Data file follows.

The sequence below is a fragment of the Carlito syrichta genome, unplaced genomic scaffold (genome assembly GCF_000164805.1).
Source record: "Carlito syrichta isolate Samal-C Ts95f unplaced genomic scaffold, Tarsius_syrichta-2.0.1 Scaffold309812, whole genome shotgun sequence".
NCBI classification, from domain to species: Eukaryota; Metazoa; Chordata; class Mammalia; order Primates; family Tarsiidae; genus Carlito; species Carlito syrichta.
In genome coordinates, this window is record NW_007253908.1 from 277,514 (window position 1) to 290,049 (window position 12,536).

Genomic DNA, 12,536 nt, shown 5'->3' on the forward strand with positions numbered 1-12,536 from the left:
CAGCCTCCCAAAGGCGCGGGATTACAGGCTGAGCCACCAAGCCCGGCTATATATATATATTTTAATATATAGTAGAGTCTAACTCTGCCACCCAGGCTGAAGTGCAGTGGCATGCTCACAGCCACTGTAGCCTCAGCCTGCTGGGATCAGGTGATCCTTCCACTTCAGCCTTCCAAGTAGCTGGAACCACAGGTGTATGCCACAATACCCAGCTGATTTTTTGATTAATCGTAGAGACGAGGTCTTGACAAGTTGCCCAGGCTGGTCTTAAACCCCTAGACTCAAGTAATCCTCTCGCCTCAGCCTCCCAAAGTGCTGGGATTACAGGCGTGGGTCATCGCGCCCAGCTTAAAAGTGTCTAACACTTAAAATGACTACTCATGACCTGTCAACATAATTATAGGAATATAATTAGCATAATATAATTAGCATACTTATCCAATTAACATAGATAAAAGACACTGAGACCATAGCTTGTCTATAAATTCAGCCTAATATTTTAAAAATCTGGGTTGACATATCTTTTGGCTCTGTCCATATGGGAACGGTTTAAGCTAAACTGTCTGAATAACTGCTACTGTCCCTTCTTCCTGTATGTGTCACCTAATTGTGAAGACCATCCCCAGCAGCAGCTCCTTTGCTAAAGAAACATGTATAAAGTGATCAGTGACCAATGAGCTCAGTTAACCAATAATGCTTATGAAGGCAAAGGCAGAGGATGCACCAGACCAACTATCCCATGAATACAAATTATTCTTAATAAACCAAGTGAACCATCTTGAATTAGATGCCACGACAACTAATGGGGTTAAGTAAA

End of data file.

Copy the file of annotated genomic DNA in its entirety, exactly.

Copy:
The sequence below is a fragment of the Carlito syrichta genome, unplaced genomic scaffold (genome assembly GCF_000164805.1).
Source record: "Carlito syrichta isolate Samal-C Ts95f unplaced genomic scaffold, Tarsius_syrichta-2.0.1 Scaffold309812, whole genome shotgun sequence".
NCBI classification, from domain to species: Eukaryota; Metazoa; Chordata; class Mammalia; order Primates; family Tarsiidae; genus Carlito; species Carlito syrichta.
In genome coordinates, this window is record NW_007253908.1 from 277,514 (window position 1) to 290,049 (window position 12,536).

Genomic DNA, 12,536 nt, shown 5'->3' on the forward strand with positions numbered 1-12,536 from the left:
CAGCCTCCCAAAGGCGCGGGATTACAGGCTGAGCCACCAAGCCCGGCTATATATATATATTTTAATATATAGTAGAGTCTAACTCTGCCACCCAGGCTGAAGTGCAGTGGCATGCTCACAGCCACTGTAGCCTCAGCCTGCTGGGATCAGGTGATCCTTCCACTTCAGCCTTCCAAGTAGCTGGAACCACAGGTGTATGCCACAATACCCAGCTGATTTTTTGATTAATCGTAGAGACGAGGTCTTGACAAGTTGCCCAGGCTGGTCTTAAACCCCTAGACTCAAGTAATCCTCTCGCCTCAGCCTCCCAAAGTGCTGGGATTACAGGCGTGGGTCATCGCGCCCAGCTTAAAAGTGTCTAACACTTAAAATGACTACTCATGACCTGTCAACATAATTATAGGAATATAATTAGCATAATATAATTAGCATACTTATCCAATTAACATAGATAAAAGACACTGAGACCATAGCTTGTCTATAAATTCAGCCTAATATTTTAAAAATCTGGGTTGACATATCTTTTGGCTCTGTCCATATGGGAACGGTTTAAGCTAAACTGTCTGAATAACTGCTACTGTCCCTTCTTCCTGTATGTGTCACCTAATTGTGAAGACCATCCCCAGCAGCAGCTCCTTTGCTAAAGAAACATGTATAAAGTGATCAGTGACCAATGAGCTCAGTTAACCAATAATGCTTATGAAGGCAAAGGCAGAGGATGCACCAGACCAACTATCCCATGAATACAAATTATTCTTAATAAACCAAGTGAACCATCTTGAATTAGATGCCACGACAACTAATGGGGTTAAGTAAA